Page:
DALLAS (CBSDFW.COM) – Dallas County Health and Human Services reported 1,993 additional positive cases of COVID-19 in Dallas County on Thursday, Jan. 14.

Of those, 1,796 are confirmed cases and 197 are probable cases.

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There is a cumulative total of 201,744 confirmed cases (PCR test).

There is a cumulative total of 25,878 probable cases (antigen test).

A total of 1,829 Dallas County residents have lost their lives due to COVID-19 illness after 17 more deaths were reported Thursday.

“We continue to remain very concerned about the impact COVID is having on our hospital systems and healthcare heroes,” said Dallas County Judge Clay Jenkins in a statement. “With only 20 adult ICU beds available today in Dallas County, and the prediction of a tough January and February ahead, it’s critical that you follow the advice of the local doctors. Wear your mask around anyone outside of your immediate household. Wash your hands frequently.”

The provisional seven-day average of daily new confirmed and probable cases (by date of test collection) for CDC week 53 was to 2,227, which is a rate of 84.5 daily new cases per 100,000 residents—the highest case rate in Dallas County since the beginning of the pandemic.

The percentage of respiratory specimens testing positive for SARS-CoV-2 remains high, with 31.0% of symptomatic patients presenting to area hospitals testing positive in week 53 (week ending 1/2/21).

Since the beginning of the pandemic, over 3,864 healthcare workers and first responders have been diagnosed with COVID-19 in Dallas County.

Over the past 30 days, there have been 7,310 COVID-19 cases in school-aged children and staff reported from 674 separate K-12 schools in Dallas County, with 1,842 of these cases reported during the last week of December.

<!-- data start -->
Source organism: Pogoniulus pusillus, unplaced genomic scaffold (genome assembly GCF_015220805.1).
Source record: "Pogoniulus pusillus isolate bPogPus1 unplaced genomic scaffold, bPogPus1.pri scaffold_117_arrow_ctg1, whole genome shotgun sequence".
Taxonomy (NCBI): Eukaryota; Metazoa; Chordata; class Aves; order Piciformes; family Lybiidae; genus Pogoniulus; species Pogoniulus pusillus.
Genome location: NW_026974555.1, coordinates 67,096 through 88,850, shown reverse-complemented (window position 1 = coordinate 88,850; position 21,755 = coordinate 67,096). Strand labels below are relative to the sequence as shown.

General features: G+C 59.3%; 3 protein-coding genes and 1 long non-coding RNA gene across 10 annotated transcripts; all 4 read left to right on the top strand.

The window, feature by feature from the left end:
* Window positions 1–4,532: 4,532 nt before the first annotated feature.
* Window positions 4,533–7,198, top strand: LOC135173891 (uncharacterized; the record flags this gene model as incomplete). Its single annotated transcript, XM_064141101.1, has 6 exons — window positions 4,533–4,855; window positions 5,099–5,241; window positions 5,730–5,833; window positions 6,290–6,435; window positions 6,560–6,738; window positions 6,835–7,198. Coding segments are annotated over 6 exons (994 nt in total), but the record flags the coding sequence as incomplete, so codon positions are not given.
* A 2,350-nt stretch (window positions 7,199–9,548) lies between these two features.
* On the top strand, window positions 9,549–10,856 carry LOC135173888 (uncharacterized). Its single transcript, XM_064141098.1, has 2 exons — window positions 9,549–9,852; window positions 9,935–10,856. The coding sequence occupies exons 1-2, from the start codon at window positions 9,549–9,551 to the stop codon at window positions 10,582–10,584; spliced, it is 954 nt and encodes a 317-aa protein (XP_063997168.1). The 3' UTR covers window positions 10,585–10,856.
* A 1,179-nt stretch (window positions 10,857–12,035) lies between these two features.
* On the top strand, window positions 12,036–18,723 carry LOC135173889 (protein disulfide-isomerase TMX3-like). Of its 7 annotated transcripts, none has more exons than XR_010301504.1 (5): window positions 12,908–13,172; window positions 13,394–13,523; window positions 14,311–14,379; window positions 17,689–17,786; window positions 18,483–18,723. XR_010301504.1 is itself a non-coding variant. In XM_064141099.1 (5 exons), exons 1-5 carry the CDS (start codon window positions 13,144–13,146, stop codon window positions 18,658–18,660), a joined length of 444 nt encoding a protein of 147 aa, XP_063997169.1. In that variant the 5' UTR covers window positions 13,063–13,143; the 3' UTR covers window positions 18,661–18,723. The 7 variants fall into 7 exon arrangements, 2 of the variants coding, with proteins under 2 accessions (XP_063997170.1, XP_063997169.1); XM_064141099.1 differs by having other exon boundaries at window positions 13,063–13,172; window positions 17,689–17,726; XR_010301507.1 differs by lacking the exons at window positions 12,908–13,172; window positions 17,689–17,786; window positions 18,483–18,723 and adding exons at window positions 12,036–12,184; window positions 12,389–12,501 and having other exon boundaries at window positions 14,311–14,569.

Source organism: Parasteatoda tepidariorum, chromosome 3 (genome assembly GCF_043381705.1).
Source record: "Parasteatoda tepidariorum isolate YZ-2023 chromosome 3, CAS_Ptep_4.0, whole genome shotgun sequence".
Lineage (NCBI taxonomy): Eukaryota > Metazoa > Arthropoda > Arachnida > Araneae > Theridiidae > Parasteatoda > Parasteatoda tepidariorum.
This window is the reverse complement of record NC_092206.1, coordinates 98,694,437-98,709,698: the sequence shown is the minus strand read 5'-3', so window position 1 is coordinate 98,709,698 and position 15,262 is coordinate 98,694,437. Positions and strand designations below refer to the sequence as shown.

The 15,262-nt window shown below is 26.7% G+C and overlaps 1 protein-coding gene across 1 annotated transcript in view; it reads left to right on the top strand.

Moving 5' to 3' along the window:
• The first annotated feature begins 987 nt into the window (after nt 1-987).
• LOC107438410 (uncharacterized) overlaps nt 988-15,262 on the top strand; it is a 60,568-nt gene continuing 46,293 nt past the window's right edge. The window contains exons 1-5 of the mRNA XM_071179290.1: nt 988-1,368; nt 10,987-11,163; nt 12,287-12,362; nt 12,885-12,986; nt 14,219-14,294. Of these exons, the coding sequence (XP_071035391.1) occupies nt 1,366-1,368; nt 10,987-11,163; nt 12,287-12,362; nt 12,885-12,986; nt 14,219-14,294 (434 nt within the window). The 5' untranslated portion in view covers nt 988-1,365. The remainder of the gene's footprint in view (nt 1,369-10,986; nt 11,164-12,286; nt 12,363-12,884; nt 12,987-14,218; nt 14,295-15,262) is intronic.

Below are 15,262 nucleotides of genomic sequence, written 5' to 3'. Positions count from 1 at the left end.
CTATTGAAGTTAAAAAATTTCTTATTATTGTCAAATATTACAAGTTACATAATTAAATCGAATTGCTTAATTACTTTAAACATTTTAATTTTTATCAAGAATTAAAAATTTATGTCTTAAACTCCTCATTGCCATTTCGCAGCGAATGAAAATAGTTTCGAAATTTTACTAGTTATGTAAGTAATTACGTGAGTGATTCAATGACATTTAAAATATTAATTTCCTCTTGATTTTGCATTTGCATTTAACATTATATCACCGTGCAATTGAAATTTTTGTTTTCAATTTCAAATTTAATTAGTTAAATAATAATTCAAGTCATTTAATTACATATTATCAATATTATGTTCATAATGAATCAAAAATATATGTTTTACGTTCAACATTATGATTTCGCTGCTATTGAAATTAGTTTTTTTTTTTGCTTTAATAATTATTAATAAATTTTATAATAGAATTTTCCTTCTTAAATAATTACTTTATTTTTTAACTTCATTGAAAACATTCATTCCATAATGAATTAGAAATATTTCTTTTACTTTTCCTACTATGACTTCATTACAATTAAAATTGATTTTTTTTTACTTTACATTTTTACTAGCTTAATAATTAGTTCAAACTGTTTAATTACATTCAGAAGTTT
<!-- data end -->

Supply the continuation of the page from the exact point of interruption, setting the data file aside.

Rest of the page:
­ Since the beginning of the pandemic, a total of 41 cases of COVID-19 have been reported among school nurses and nurse assistants—almost half (19) of which have been diagnosed within the past week.

­ One COVID-19 outbreak in a school in December originated with spread among 11 staff members, with transmission to 9 students, and subsequent SARS-CoV-2 infections documented among at least 8 household members of these students. One death and one hospitalization occurred from this outbreak.

There are currently 109 active long-term care facility outbreaks.

This is the highest number of long-term care facilities with active outbreaks reported in Dallas County since the beginning of the pandemic.

A total of 3,286 residents and 1,871 healthcare workers in long-term facilities in Dallas have been diagnosed with COVID-19. Of these, 709 have been hospitalized and 378 have died. About 22% of all deaths reported to date have been associated with long-term care facilities.

Thirty-four outbreaks of COVID-19 in congregate-living facilities (e.g. homeless shelters, group homes, and halfway homes) have been reported in the past 30 days associated with 84 cases.

Of all confirmed cases requiring hospitalization to date, more than two-thirds have been under 65 years of age.